This month’s Esquire features the finest example of magazine writing that I’ve seen in years. It is Chris Jones’s “The Things That Carried Him”, and it is extraordinary journalism. Jones tells the story of how the body of Sergeant Joe Montgomery makes its way from a Baghdad suburb to its final resting place in a grave in Indiana.
I think it’s a masterpiece. It’s extremely moving without being saccharine or twee. It’s a military story, but utterly without jingoism or indictment. It’s wonderfully observed. I love the parenthetical sentence in these two paragraphs:
The Reverend Doug Wallace offered a brief prayer, and then a band of kilted bagpipers played “Amazing Grace.” (A freight train passed nearby, but the engineer left his finger off the horn at the crossing.) Three recorded songs were played over loudspeakers, including “Hurt,” by Nine Inch Nails, before Reverend Wallace said a few more words, and then Dawson gave his men the signal.
The seven soldiers stood in a stiff line and fired three volleys each. This is a part of the ritual they practice again and again. The seven weapons should sound like one. When the shots are scattered — “popcorn,” the soldiers call it — they’ve failed, and they will be mad at themselves for a long time after. On this day, with news cameras and hundreds of sets of sad eyes trained on them, they were perfect. After the final volley, Huber bent down and picked up his three polished shells from the grass.
Jones tells the story in reverse, starting with the man digging Montgomery’s grave, and ending with his squad in a Baghdad suburb. He documents each step of Montgomery’s journey home. We meet pilots, coroners, family members–everyone the sergeant’s death touches.
If I taught a non-fiction creative writing course, I’d make this required reading. I often criticize journalists on this site, but it’s pieces like this that remind me of the heights to which they can ascend.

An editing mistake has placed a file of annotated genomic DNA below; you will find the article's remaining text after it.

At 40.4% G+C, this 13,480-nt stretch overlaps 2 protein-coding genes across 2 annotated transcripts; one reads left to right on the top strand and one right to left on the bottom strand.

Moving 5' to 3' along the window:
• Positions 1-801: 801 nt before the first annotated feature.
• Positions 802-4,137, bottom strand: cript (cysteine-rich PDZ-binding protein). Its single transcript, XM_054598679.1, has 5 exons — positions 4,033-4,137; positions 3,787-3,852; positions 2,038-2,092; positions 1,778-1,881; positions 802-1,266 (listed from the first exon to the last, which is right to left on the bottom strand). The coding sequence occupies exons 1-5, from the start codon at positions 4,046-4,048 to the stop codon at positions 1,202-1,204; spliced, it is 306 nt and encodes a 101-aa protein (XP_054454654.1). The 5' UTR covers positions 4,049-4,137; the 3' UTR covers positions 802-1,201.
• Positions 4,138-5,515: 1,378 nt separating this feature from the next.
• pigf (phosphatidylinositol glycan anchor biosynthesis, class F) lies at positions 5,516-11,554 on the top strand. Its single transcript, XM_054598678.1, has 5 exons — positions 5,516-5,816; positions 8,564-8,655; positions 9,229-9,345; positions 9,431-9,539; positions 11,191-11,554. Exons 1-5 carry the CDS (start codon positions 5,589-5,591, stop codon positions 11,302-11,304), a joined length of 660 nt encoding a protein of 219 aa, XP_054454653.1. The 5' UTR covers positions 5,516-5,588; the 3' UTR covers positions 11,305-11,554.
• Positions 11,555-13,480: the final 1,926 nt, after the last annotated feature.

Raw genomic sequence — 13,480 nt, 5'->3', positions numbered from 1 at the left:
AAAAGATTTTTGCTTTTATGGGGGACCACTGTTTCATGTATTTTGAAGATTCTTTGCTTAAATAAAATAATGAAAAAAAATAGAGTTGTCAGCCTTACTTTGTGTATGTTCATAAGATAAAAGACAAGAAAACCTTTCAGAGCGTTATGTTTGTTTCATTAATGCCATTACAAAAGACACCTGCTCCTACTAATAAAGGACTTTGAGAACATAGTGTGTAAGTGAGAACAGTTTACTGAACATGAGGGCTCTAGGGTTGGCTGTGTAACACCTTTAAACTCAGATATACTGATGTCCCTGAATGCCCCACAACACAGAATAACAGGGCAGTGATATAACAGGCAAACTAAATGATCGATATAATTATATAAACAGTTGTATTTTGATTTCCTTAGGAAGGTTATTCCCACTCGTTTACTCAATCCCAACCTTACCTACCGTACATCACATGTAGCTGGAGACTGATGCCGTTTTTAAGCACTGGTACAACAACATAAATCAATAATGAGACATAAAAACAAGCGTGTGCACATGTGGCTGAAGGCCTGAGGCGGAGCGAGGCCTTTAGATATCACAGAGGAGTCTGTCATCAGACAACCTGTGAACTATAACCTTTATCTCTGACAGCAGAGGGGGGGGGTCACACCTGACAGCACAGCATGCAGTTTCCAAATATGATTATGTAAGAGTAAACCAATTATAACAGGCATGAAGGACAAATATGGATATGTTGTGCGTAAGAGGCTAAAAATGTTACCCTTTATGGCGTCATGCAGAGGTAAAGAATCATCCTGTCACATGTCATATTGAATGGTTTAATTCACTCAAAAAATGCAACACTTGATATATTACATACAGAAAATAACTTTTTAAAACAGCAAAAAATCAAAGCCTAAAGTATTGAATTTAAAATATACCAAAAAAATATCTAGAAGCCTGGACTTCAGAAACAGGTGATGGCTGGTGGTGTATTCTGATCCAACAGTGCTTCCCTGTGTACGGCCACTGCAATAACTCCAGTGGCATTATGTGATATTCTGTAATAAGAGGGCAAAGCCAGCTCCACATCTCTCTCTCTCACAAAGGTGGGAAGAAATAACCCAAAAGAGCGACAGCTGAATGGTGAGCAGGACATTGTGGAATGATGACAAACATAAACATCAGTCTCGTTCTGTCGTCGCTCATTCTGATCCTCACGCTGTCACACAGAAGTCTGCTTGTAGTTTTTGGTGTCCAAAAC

UPDATE: Here’s a short interview with the writer.
Required reading or required writing?
My God, that was hard to read. Beautifully written.
It’s a fantastic story. It feels dictated by God. It’s completely personal and yet impersonal — in the best way — at the same time.
Really, really nicely done. There was another article recently that documented the role of the people who go to do the notifications and serve as the honour guard at the funeral; wish I could remember where I saw it.
A great article. Compelling, tight, focussed writing. It drives the reader on..
After many Esquire-free years I actually bought this issue of the magazine to read this article, among others. And I enjoyed the whole magazine.
One addition: the title of the essay ‘The things that carried him’ is a direct reference to the landmark essay on the Vietnam war by Tim O’Brien, ‘The Things They Carried,’ which was originally published in Esquire as well, before going on to great acclaim as the cornerstone story in an award-winning collection. It even has a Wikipedia article about it: http://en.wikipedia.org/wiki/The_Things_They_Carried
O’Brien is a great writer. My favourite of his books is Into the Lake of the Woods.
Back on topic, I wonder if this titular inheritance signals a shift in the public view of the war in Iraq towards another Vietnam?
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